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-   -   LM1036 + LM3886, ON/OFF noise, DC offset and distortion (http://www.diyaudio.com/forums/chip-amps/218183-lm1036-lm3886-off-noise-dc-offset-distortion.html)

dragosmze 19th August 2012 10:35 AM

LM1036 + LM3886, ON/OFF noise, DC offset and distortion
 
Hi,
I want to build a power amp with LM3886 and use LM1036 for tone/volume/balance.

This will be my fist amp and my second project in electronics :)

I managed to build them on a test board. I have the input from a MP3 player and I have used a 40W RMS speaker and a pair of headphones for testing.

I have tested the 3886 and it sounds nice, I can't hear any background noise on low volume and/or distortion on max volume of my MP3 player. Also I have tested the 1036 with the headphones and it also sound good. I can't use the max volume cause it's very loud and - on low - I can't hear any noticeable background noise.

The only big problem I get it's a big noise on power ON/OFF from the 1036. With the 3886, I suppose the mute function it's working as expected as I can't hear any ON/OFF noise (when I use it by itself).

Of course, if I link them together (1036 + 3886) I get a big ON/OFF noise in my speaker. Also, there is no way I can max the volume, as it will distort allot.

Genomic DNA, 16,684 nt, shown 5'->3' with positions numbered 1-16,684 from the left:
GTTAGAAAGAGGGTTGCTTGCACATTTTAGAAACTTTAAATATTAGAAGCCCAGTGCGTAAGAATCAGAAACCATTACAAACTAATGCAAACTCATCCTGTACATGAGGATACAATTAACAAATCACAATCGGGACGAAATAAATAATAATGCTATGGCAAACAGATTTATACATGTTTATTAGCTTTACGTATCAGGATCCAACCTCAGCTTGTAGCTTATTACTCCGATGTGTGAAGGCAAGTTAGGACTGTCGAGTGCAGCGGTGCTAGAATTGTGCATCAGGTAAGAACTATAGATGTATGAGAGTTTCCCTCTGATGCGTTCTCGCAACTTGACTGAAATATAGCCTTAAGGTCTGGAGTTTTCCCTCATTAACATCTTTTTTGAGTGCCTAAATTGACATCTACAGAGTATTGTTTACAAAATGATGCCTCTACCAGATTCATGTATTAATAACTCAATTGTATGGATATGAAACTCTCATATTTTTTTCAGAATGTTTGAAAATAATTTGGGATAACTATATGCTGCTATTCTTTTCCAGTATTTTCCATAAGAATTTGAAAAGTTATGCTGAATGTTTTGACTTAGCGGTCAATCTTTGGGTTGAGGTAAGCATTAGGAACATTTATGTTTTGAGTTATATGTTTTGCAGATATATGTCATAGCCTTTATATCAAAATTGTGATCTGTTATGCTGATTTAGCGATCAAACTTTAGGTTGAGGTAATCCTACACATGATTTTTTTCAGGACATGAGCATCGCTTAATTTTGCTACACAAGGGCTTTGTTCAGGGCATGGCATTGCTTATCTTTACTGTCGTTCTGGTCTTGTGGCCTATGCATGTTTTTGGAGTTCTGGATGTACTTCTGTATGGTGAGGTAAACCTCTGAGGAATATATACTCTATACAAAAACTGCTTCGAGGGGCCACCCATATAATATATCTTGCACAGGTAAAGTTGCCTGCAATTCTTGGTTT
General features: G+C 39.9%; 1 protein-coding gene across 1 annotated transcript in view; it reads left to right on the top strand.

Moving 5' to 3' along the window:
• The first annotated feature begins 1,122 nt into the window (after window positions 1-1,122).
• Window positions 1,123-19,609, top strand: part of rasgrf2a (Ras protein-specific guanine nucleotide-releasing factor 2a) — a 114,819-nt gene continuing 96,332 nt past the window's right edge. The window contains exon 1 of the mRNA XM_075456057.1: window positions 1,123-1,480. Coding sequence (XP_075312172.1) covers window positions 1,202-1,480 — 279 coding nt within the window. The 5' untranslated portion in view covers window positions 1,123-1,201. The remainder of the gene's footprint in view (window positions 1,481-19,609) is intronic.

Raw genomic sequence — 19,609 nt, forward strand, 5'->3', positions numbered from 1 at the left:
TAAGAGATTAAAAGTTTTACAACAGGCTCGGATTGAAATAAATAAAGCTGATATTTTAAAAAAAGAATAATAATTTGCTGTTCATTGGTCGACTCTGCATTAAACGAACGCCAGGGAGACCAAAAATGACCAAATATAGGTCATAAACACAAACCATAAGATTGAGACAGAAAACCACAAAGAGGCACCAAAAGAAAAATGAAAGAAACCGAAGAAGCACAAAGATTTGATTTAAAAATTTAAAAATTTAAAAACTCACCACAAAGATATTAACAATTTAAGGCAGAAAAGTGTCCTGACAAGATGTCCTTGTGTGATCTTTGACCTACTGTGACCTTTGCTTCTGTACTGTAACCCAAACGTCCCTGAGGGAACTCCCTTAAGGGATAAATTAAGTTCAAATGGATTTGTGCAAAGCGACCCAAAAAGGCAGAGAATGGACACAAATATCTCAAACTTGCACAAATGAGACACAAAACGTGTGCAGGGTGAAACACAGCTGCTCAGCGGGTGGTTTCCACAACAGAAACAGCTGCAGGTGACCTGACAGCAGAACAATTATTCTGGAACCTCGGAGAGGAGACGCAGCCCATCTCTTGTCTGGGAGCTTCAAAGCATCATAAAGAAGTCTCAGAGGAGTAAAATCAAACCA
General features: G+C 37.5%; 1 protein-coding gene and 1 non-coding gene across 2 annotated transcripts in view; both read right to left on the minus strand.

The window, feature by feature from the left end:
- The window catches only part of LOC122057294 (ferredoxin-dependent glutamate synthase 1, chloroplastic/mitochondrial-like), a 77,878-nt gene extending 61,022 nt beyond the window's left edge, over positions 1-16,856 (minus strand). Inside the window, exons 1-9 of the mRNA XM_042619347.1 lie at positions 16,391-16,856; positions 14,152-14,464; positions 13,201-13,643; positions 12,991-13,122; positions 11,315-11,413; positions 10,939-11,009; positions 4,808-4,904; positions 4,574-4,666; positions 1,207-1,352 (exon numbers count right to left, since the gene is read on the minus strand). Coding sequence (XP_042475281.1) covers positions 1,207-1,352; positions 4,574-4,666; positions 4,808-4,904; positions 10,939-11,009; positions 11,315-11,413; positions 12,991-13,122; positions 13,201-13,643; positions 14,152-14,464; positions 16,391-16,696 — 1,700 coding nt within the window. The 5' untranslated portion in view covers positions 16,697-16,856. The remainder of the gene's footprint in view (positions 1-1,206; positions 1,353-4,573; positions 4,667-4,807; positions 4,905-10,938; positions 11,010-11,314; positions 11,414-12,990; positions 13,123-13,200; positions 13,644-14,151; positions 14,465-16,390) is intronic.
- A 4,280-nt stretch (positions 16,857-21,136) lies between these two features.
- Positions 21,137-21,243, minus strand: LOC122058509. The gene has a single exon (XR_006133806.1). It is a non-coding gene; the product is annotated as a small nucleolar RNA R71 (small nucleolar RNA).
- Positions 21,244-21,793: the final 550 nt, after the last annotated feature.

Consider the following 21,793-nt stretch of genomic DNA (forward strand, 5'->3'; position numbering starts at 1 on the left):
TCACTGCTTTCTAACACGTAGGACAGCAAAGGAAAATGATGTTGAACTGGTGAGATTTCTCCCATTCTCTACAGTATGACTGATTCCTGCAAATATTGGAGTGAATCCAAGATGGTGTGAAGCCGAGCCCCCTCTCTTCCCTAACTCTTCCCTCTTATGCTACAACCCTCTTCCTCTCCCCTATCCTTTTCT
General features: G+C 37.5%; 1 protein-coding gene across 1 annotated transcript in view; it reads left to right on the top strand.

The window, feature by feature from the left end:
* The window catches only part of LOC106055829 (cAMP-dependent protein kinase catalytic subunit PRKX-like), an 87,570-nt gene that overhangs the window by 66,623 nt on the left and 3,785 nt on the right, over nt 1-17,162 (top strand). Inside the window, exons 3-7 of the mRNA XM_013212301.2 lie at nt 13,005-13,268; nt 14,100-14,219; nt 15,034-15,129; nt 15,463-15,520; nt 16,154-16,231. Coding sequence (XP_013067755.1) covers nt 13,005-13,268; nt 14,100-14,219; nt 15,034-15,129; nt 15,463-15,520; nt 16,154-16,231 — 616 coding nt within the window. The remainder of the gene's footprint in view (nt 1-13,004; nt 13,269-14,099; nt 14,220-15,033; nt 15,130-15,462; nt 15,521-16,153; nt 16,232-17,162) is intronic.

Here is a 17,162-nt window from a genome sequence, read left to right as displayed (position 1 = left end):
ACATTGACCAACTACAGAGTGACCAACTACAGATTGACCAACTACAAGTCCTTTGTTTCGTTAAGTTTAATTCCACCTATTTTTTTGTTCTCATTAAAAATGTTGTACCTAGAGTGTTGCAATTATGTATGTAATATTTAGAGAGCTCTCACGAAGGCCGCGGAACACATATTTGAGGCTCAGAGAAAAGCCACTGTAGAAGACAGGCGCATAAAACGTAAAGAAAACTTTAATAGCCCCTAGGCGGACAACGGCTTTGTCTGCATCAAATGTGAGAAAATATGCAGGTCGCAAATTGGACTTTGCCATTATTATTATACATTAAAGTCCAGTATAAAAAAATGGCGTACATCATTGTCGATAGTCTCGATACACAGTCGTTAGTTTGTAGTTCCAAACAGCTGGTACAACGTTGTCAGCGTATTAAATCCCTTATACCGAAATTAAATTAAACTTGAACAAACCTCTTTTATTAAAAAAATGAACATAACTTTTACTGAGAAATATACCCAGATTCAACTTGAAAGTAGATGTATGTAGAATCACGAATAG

Do I need to limit the signal level after it gets out of the 1036?

But if I get the signal from the soundcard output from my PC? Should I limit the signal level before it gets feed into the 1036? How do I do this? :D

Also, I tried to measure the DC offset. With only 3886 it get something like 1mV when on max volume. Conected 1036 + 3886 I measure it to about 40mV (this with the output level on my MP3 player to about 80%, louder than this and I get distortion; I suppose the DC offset it's getting higher too).

I only have a multimeter to do my job.

Any ideea/recomandations?

My electronics skill it's somehow low , so be patient.

:D

Thanks!

AndrewT 19th August 2012 11:22 AM

read more. Look up the ESP and DD sites. There is much in there that will teach you a lot, A lot more than can be answered with a few hundred questions.

Delay the output to the speaker and headphones with relay, mechanical or SS.
Eliminate the output offset from the tone control circuit, or better still throw it in the bin, you have already learned how to read the schematic and how to assemble and how to measure the DC output offset effect. That project has now done it's job, bin it.

Add a mechanical volume control before the Power Amplifier. A stereo (dual track) log law (audio) potentiometer of about 10k, or maybe 20k, will do the job.

Attenuate the output of the 3886 for a headphone output. When you are ready you can build a dedicated headphone amplifier fed from the vol pot..

Mooly 19th August 2012 12:04 PM

If the DC offset increase with the LM1036 in circuit then it sound like you are DC coupling the two. That may not be a good idea for various reasons. AC couple them and the offset will remain at whatever the LM3886 is giving.